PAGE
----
Drowned puppies found in crayfish cage

Police in eastern Sweden have launched a preliminary investigation of animal cruelty after two puppies were found drowned in a crayfish cage. READ () »

Three rescued after cruise ship sinks boat
Rickard Rundgren Björk of the coastguard services speaks to the media after the rescue operation on April 19th 2014. Photo: Maja Suslin /TT

Three rescued after cruise ship sinks boat

Three Saturday morning sailors had a lucky escape after their small boat collided and sank after it crashed into a cruise ship whilst sailing in the Stockholm archipelago. READ () »

Missing Swede found alive and well in UK
Sofie Marie Jansson. Photo: Metropolitan Police

Missing Swede found alive and well in UK

British police have found the missing Swedish girl Sofie Jansson in London, exactly a week after she was last seen, with authorities saying she is doing well. READ () »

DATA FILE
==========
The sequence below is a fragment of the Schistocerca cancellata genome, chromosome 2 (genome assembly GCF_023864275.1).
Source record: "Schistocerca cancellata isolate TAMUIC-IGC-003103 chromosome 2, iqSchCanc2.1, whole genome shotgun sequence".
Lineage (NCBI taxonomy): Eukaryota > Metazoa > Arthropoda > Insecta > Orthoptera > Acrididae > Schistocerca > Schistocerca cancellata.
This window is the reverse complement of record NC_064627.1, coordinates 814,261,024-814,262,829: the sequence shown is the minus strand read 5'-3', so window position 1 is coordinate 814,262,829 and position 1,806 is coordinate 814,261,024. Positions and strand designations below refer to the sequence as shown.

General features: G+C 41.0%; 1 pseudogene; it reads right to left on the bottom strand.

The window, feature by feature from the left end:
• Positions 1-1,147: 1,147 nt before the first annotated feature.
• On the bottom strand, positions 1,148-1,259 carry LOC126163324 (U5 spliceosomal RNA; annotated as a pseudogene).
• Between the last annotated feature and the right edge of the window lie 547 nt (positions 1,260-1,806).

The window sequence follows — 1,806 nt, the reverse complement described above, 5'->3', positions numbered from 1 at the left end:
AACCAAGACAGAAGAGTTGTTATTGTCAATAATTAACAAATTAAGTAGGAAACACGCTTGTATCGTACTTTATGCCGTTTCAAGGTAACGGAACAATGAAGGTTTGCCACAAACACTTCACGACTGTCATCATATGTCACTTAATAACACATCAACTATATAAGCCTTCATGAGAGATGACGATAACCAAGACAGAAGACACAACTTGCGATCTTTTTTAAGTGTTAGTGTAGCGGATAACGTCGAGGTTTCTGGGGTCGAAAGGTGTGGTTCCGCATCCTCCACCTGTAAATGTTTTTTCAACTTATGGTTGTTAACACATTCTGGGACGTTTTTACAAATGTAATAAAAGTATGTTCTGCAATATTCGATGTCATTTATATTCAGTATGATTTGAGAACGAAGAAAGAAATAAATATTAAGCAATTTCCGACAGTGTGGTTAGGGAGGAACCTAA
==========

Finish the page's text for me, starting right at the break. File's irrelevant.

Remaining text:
Social Democrats make tax pledge to elderly

Social Democrats make tax pledge to elderly

Sweden's opposition party has stepped up its efforts to secure the pensioner vote by pledging to lower taxes for the elderly and make higher earners pay more. READ () »

Malmö Nazi attack victim on the mend
Showan Shattak pictured in Malmö before his attack. Photo: Facebook

Malmö Nazi attack victim on the mend

The 25-year-old man, whose stabbing by neo-Nazis sparked mass demonstrations across Sweden, has made a strong recovery in hospital and took to social media to thank supporters for campaigning against fascism. READ () »

Police seeking missing Swede in London

British police have issued a plea for tips in the search to find Swedish national Sofie Marie Jansson who hasn't been seen for almost a week. READ () »